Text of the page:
The Twelve Tables or Law of the Twelve Tables (Lex XII Tabularum) was a code of law framed by a commission of ten men called the Decemviri. It was written in a year’s time (traditionally dated 451–450 BC) and was provided basic procedural rights for all of Rome’s citizens, both plebeians and patricians. The statutes formulated by the decemviri filled ten bronze tablets initially and two additional tablets were added later.
Livy claims that a delegation was sent to Greece to study the Solonian Constitution (the legislative system of Athens) and research on legislation of other Greek cities. Some historians and scholars believe that the Romans did not imitate the Greek legislation.
Here are some of the laws of the Roman Republic:
Table I. (Procedure for courts and trials)
- If anyone summons a man before the magistrate, he must go. If the man summoned does not go, let the one summoning him call the bystanders to witness and then take him by force.
- If he shirks or runs away, let the summoner lay hands on him.
- When the litigants settle their case by compromise, let the magistrate announce it. If they do not compromise, let them state each his own side of the case, in thecomitium of the forum before noon. Afterwards let them talk it out together, while both are present. After noon, in case either party has failed to appear, let the magistrate pronounce judgment in favor of the one who is present. If both are present the trial may last until sunset but no later.
Table II. (Continued Trials and Theft)
- He whose witness has failed to appear may summon him by loud calls before his house every third day.
Table III. (Debt)
- One who has confessed a debt, or against whom judgment has been pronounced, shall have thirty days to pay it in. After that forcible seizure of his person is allowed. The creditor shall bring him before the magistrate. Unless he pays the amount of the judgment or some one in the presence of the magistrate interferes in his behalf as protector the creditor so shall take him home and fasten him in stocks or fetters. He shall fasten him with not less than fifteen pounds of weight or, if he choose, with more. If the prisoner chooses, he may furnish his own food. If he does not, the creditor must give him a pound of meal daily; if he chooses he may give him more.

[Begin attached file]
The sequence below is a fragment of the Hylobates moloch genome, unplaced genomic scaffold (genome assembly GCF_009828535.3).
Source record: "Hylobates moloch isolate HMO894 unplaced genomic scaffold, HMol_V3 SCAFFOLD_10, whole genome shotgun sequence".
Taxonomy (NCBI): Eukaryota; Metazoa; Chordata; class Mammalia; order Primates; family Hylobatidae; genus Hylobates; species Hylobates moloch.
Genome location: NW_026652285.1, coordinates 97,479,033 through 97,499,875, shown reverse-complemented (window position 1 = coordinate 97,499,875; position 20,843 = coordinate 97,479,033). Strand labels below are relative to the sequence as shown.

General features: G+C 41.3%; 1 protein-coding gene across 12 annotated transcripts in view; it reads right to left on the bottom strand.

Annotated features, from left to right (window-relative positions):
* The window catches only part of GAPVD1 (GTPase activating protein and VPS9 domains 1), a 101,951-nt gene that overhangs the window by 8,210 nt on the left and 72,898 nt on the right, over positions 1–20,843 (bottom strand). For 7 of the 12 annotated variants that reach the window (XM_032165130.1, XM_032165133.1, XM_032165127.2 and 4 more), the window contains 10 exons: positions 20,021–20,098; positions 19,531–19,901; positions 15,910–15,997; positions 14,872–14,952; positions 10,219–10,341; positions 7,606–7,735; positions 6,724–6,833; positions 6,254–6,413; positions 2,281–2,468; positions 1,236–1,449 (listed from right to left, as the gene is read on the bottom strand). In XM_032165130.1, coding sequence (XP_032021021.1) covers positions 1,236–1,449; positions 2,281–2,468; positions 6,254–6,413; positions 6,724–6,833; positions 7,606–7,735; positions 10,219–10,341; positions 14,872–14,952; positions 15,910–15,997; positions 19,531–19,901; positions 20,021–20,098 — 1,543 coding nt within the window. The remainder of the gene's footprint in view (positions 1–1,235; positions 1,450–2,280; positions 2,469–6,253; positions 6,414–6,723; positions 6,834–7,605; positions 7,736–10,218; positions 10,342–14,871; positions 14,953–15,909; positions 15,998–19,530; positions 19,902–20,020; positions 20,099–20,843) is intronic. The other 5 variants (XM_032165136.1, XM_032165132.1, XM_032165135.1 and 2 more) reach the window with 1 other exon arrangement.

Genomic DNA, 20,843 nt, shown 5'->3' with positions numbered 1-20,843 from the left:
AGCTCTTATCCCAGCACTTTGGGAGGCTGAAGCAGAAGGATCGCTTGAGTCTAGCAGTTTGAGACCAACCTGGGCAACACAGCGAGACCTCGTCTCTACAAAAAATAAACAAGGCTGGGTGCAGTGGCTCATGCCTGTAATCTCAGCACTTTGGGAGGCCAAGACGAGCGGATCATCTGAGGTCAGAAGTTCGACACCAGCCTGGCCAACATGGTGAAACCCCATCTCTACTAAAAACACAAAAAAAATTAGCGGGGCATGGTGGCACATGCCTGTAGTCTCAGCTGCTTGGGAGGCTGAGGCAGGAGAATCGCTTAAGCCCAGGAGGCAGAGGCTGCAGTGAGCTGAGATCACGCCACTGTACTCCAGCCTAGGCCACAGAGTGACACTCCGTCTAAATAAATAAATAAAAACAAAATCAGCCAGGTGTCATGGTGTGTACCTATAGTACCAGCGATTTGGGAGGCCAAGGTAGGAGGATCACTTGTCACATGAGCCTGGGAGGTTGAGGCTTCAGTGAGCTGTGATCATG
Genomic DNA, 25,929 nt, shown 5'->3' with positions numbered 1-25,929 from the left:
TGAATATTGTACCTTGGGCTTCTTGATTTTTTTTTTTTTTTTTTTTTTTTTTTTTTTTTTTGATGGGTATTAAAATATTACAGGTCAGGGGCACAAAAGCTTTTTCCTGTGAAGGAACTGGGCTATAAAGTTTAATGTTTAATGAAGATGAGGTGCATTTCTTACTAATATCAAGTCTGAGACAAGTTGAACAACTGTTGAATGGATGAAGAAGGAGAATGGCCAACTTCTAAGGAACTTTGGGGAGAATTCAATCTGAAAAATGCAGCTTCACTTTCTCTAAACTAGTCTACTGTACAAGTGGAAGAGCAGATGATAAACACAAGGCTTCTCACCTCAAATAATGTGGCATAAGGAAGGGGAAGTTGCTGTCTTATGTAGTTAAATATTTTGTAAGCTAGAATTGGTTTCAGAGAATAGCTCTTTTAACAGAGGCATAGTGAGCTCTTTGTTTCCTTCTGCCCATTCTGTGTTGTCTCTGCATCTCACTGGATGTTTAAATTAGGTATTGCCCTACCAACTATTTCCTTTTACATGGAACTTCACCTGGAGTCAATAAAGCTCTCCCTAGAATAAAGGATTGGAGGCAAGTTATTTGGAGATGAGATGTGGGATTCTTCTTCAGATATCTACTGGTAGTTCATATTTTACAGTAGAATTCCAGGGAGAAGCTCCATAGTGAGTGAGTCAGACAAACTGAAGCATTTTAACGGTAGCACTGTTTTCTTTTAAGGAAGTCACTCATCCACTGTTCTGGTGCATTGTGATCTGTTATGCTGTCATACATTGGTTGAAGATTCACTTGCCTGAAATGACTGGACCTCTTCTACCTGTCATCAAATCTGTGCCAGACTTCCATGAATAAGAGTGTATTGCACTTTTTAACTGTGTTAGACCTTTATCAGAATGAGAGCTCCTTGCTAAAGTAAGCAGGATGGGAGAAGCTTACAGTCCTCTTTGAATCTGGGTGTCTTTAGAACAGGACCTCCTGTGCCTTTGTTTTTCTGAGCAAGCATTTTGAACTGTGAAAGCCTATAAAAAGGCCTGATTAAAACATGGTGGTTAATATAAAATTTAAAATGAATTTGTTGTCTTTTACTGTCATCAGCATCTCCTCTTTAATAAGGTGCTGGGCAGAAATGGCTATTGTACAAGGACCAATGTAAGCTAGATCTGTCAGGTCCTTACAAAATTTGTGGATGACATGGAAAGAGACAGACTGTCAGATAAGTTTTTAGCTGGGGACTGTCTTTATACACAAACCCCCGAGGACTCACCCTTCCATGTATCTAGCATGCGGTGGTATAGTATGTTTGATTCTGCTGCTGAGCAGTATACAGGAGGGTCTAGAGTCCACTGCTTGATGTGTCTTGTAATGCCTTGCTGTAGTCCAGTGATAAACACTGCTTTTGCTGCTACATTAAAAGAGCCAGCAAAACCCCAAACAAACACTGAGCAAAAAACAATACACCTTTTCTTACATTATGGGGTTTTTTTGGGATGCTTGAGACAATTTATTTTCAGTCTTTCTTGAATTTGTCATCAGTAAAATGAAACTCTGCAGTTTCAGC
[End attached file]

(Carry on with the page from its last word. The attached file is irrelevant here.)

- Against a foreigner the right in property shall be valid forever.
- Unless they (the debtors) make a compromise, they (the debtors) shall be held in bonds for sixty days. During those days they shall be brought to [the magistrate] into the comitia (meeting-place) on three successive markets
Table IV. (Rights of fathers (pater familias))
- A dreadfully deformed child shall be quickly killed.
- If a father sells his son three times, the son shall be free from his father.
- A child born after ten months since the father’s death will not be admitted into a legal inheritance.
Table V. (Legal guardianship and inheritance laws)
- Females should remain in guardianship even when they have attained their majority.
Table VI. (Acquisition and possession)
- When one makes a bond and a conveyance of property, as he has made formal declaration so let it be binding.
Table VII. (Land rights and crimes)
- Let them keep the road in order. If they have not paved it, a man may drive his team where he likes.
- Should a tree on a neighbor’s farm be bent crooked by the wind and lean over your farm, you may take legal action for removal of that tree.
- A man might gather up fruit that was falling down onto another man’s farm.
Table VIII. (Laws of injury)
- If one has maimed a limb and does not compromise with the injured person, let there be retaliation. If one has broken a bone of a freeman with his hand or with a cudgel, let him pay a penalty of three hundred coins. If he has broken the bone of a slave, let him have one hundred and fifty coins. If one is guilty of insult, the penalty shall be twenty-five coins. If one is slain while committing theft by night, he is rightly slain.
- If a patron shall have devised any deceit against his client, let him be accursed.
- Any person who destroys by burning any building or heap of corn deposited alongside a house shall be bound, scourged, and put to death by burning at the stake provided that he has committed the said misdeed with malice aforethought; but if he shall have committed it by accident, that is, by negligence, it is ordained that he repair the damage or, if he be too poor to be competent for such punishment, he shall receive a lighter punishment.
- A person who had been found guilty of giving false witness shall be hurled down from the Tarpeian Rock.
- No person shall hold meetings by night in the city.
Table IX. (Public law)
- The penalty shall be capital for a judge or arbiter legally appointed who has been found guilty of receiving a bribe for giving a decision.
- Treason: he who shall have roused up a public enemy or handed over a citizen to a public enemy must suffer capital punishment.
- Putting to death of any man, whosoever he might be unconvicted is forbidden.
Table X. (Religious Laws)
- None is to bury or burn a corpse in the city.
- The women shall not tear their faces nor wail on account of the funeral.
Table XI. (Supplement I)
- Marriages should not take place between plebeians and patricians.
Table XII. (Supplement II)
- Whatever the people had last ordained should be held as binding by law.
Historians only have scattered mentions of the laws that are generally paraphrased or personalized in language. The original tablets were supposedly destroyed when the Gauls under Brennus burned Rome in 387BC. Nonetheless, these laws give us an insight into the working of the people and society of Rome better than most.